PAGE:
(1976, Blue Underground) One of the best in a long line of audacious genre pictures by writer-director and bona fide maverick Larry Cohen. Here, a devoutly Catholic New York City cop (played by Tony Lo Bianco) attempts to make sense of a series of seemingly random murders, all of which are linked by the suspect uttering the title phrase before expiring. A link is found in Bernard Phillips (the late, great Richard Lynch), a mysterious individual that reportedly appeared to each of the killers before their crimes; Lo Bianco’s investigation reveals not only the bizarre circumstances behind Phillips’ birth, but also confirms his nagging suspicion that he is somehow connected to this messianic figure. As with many of his other efforts – which include “Black Caesar” (1973), “It’s Alive” (1974), “Q” (1982) and “The Stuff” (1985) – Cohen pours a heady and at times unwieldy amount of sociopolitical commentary into the picture’s framework, making both fine tuned and broad statements about Catholic dogma, religious fanaticism and how a Christ figure might be received in modern society. Surprisingly, a lot of it works – no mean feat in the context of a police procedural dotted with some genuinely shocking moments, not the least of which is the sight of a then-unknown Andy Kaufman as a NYPD patrolman who opens fire at the St. Patrick’s Day Parade. That alone is worth the price of admission, but “God Told Me To” is a solid example of the horror genre’s ability to examine and explore challenging topics while also delivering its required amount of chills. Blue Underground’s Blu-ray is packed with extras, including commentary by Cohen, who is also featured in two Q&A segments from the New Beverly in Los Angeles and at the Lincoln Center, as well interviews with Lo Bianco and special effects artist Steve Neill, theatrical trailers and radio and TV spots.
4:30 a.m. – “The Portrait of Dorian Gray” – Horror/Thriller
(1945, Warner Archives Collection) Oscar Wilde’s story of the callow young man whose pursuit of pleasure grants him immortality while his sins are borne by his portrait has been adapted numerous times for film and television, but this version is perhaps the best known to audiences, thanks to Oscar-winning cinematography by Harry Stradling, Sr., and a terrific cast. Hurd Hatfield uses his placid veneer to his advantage here, portraying Gray as a naïve blank slate, unaware of the monstrous impact of his actions (while Stradling’s camera captures the gloom that mounts around him in deep shadows and curling fog), and George Sanders is the picture of debonair debauchery as the socialite who leads Gray into perdition. A teenaged Angela Lansbury earned an Oscar nomination and a Golden Globe as the singer ruined by Gray, while Donna Reed and Peter Lawford are innocents caught up in Gray’s downward spiral. Director Albert Lewin does subtle work in tandem with Stradling, leaving much of the unpleasant action out of frame to allow audiences to image the worst; when they do go for the jugular vein, they have a remarkable tool in Ivan Albright’s gruesome portrait of Gray, which gains greater shock value by bursting into 3-strip Technicolor when viewed. WAC’s Blu-ray presentation is another example of their miraculous restoration work, with nearly flawless sound and image; also included is the commentary track by Lansbury and Steve Haberman, as well as the Oscar-winning short “Stairway to Light” (1945), about pioneering French physician Philippe Pinel, and the Oscar-nominated Tom and Jerry cartoon “Quiet Please!” (1945), which features a rare speaking turn by Tom (voiced by co-director William Hanna).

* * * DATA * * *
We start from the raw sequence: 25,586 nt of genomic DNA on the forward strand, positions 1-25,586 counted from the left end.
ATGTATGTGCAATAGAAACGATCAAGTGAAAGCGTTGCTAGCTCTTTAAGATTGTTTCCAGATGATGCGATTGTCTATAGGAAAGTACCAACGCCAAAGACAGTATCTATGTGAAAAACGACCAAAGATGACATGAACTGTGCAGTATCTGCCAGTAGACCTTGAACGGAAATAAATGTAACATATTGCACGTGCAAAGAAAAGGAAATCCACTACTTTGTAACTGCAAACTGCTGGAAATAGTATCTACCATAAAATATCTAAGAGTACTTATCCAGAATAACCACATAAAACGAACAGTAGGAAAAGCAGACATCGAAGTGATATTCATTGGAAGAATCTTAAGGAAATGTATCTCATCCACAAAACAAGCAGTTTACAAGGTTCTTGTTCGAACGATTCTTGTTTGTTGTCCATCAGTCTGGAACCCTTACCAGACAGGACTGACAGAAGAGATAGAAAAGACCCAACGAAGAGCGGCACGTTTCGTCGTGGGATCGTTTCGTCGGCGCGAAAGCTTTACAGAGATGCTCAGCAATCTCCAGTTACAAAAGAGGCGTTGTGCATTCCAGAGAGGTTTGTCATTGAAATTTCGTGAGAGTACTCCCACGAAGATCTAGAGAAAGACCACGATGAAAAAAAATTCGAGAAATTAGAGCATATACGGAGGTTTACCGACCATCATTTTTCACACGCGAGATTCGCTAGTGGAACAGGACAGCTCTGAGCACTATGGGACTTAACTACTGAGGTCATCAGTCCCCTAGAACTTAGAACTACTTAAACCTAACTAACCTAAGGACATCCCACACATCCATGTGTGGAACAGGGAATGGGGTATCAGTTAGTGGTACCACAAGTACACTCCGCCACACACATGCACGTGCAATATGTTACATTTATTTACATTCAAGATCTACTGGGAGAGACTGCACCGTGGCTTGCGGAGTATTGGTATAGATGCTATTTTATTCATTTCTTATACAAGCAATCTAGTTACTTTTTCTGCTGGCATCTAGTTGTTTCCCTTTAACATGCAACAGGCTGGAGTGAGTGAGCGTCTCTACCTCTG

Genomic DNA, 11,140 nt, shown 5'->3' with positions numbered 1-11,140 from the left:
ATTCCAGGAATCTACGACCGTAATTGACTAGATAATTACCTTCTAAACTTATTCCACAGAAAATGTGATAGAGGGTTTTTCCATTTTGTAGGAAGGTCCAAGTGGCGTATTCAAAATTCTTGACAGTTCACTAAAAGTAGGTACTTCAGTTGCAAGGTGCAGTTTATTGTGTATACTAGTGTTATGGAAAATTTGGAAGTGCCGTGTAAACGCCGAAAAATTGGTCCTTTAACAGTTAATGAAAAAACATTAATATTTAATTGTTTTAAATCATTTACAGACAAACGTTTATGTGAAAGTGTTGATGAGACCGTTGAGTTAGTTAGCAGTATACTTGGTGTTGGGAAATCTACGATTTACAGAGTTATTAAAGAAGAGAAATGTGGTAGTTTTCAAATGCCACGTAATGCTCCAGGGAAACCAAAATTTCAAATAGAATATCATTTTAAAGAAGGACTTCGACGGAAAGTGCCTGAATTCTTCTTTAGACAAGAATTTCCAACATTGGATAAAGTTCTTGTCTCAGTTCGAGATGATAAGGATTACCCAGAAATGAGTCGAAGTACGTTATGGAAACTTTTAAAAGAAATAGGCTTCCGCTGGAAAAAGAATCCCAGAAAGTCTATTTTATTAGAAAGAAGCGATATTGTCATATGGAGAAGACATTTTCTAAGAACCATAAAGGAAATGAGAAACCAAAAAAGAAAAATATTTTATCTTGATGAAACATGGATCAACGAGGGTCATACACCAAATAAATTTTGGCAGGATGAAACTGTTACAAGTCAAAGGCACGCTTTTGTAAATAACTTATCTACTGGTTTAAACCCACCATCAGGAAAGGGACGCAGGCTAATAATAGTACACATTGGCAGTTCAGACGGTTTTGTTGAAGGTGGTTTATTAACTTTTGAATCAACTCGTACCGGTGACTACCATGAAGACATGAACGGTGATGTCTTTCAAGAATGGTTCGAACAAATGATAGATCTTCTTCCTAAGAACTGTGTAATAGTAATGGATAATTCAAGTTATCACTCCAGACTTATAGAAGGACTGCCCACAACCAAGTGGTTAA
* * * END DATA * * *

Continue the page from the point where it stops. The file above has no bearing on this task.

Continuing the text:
6 a.m.– “Night Must Fall” – Suspense/Thriller
(1964, Warner Archives Collection) The shadow of “Psycho” falls heavily on this remake of the 1937 thriller with Robert Montgomery as a seemingly harmless Irish bellboy who may or may not be an axe murderer. No such ambiguity exists in British New Wave director Karel Reisz’s take: Albert Finney is barking mad from the get-go, playing weird games with a collection of severed heads in his room while alternately seducing and terrorizing wealthy widow Mona Washburne and her niece (Susan Hampshire). The approach eliminates the subtle build-up of suspense found in the original, but the remake is still watchable thanks to Finney, fresh from “Tom Jones” and swinging for the fences in his portrait of a charming lunatic who bulldozes his way into his victim’s lives before ending them. He’s closer in spirit to Patrick Bateman, or Charles Willeford’s “blithe psychopath,” Junior Frenger, than the willowy Norman Bates. WAC’s DVD is letterboxed and includes a frantic theatrical trailer.